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In the US, for all adoptions, a “home study” is needed.  A home study is not just an evaluation of the home, but also a series of meetings and interviews with the prospective parent(s) to determine if the family is appropriate for the placement of a child.  In addition, there are usually medical and sometimes psychological exams required prior to acceptance.  The home study is an (appropriately?) intrusive process, in which the prospective parents are evaluated on a wide range of factors.  My home study delved into my own childhood, the way I was disciplined by my parents, the ways I plan to discipline my own child, my commitment to education, my ability to deal with a wide range of special needs that an adoptive child may face, my values concerning race and ethnicity and my ability to raise a child of another race, including my personal and professional associations with people of a variety of races, my religious beliefs (or lack thereof), my membership in a wide range of groups and organizations, my relationships with my family members, my support systems, etc.  Friends and family members (and my boss) were interviewed and asked a series of specific questions about me. I underwent an FBI fingerprint check, and also a fingerprint check in every state in which I have resided in the past 20 years. 

In the US, we love states’ rights, so different states have different rules about who can adopt.  I think there are some states that still prohibit gay men and lesbian couples from adoption.  But certainly not NY.  And different adoption agencies have different slants.  There are GOBS of adoption agencies that cater to Christian families.  Here in NYC there are a few that cater to Jewish families.  And an increasing number specializing in gay and lesbian families.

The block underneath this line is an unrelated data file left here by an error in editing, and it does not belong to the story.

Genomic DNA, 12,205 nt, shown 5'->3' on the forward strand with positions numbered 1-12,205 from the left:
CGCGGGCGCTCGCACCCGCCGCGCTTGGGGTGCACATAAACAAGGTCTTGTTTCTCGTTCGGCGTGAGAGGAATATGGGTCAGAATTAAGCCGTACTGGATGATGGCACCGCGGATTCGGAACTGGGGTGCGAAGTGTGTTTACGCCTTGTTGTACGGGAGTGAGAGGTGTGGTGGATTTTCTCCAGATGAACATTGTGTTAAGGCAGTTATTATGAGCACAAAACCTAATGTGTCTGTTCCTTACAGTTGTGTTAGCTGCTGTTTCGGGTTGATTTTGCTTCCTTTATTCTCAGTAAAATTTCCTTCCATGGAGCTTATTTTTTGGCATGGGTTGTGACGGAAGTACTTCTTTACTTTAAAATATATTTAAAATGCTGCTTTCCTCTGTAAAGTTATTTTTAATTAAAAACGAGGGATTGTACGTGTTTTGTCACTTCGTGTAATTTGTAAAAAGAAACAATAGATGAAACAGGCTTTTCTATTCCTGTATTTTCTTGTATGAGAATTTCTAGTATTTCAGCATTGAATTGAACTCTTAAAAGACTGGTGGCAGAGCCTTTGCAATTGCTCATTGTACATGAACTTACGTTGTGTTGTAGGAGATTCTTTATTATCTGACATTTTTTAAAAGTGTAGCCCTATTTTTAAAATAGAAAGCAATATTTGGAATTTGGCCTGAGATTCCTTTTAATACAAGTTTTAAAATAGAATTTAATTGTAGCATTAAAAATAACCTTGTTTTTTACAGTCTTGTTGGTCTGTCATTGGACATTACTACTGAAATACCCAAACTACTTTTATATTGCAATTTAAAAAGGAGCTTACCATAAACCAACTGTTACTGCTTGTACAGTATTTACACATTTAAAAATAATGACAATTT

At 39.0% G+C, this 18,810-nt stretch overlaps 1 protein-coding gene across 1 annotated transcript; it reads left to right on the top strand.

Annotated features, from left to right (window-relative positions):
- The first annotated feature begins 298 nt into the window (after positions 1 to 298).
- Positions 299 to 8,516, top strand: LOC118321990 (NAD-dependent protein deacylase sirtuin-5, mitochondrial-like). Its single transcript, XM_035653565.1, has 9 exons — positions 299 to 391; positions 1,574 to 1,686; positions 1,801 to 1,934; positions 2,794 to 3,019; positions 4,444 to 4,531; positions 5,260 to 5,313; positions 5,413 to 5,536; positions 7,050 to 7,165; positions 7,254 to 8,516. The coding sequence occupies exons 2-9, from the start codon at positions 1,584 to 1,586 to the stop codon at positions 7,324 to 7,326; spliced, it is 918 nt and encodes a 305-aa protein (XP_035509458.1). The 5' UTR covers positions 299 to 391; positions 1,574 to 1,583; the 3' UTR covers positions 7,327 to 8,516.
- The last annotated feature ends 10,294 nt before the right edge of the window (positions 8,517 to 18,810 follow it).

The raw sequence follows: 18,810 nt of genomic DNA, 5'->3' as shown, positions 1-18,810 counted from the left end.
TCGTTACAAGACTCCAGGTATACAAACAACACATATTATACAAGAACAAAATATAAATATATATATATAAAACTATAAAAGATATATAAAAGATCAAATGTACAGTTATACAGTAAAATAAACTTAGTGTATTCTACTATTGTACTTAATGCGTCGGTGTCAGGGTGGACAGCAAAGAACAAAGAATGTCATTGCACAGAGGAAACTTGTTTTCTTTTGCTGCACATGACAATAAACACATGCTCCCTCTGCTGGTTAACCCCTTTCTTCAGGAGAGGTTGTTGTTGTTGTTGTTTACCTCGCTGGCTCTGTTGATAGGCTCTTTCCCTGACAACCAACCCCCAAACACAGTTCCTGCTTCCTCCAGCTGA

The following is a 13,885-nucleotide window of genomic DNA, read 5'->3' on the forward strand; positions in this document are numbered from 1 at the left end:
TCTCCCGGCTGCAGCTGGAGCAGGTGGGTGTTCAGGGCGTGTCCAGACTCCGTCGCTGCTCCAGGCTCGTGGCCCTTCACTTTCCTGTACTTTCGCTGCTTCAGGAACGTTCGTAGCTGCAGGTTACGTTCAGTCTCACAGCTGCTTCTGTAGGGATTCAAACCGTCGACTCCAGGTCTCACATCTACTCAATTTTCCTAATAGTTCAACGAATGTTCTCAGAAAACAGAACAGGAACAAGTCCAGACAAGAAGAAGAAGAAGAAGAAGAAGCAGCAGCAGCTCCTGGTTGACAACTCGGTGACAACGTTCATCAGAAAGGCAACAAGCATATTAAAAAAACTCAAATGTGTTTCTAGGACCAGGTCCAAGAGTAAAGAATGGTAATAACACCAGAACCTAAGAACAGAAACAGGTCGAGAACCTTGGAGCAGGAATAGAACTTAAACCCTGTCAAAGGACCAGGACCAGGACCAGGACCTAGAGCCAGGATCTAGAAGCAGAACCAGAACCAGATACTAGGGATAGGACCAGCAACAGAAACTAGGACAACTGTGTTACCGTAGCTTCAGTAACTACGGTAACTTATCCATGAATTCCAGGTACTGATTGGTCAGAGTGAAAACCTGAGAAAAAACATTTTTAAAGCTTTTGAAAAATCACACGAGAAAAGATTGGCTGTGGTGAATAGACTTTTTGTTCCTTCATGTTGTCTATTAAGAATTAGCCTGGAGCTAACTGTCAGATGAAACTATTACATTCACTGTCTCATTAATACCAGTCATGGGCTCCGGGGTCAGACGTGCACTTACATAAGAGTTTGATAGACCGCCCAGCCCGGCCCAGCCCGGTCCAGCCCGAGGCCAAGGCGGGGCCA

Of course, there are different kinds of adoption.  A pregnant woman may decide that she doesn’t want to parent, and she (hopefully in conjunction with an agency and an attorney who are interested in protecting her rights) she makes up an adoption plan, screens prospective families, and has the final say.  For the adoption of a child from foster care, there are a different set of agencies involved, including state social service agencies. For international adoptions, adoptive parents have to meet the criteria of their states, their adoption agencies, and the criteria set by the country from which the child is being adopted.

China, which has strict restrictions on the number of children a family may have, faces thousands of abandoned children (mostly girls and kids with special needs) every year.  In addition, unlike most countries (including the US) which allow a birth mother to relinquish a child who she does not feel capable of parenting, China does not allow relinquishments.  However, they have a strong system in place, in which the kids are put into orphanages that work with foreign (mostly US I think) adoption agencies.  But from the side of China, the criteria for adoptive parents are very clear.  They want heterosexual two parent families with substantial incomes.  (They used to allow single parent adoptions, but now only allow single parents to adopt in the case of special needs children).  They have high standards for the health of the adoptive parents, including body mass index.  In other words, fat people can (no longer) adopt from China.  And no criminal records. 
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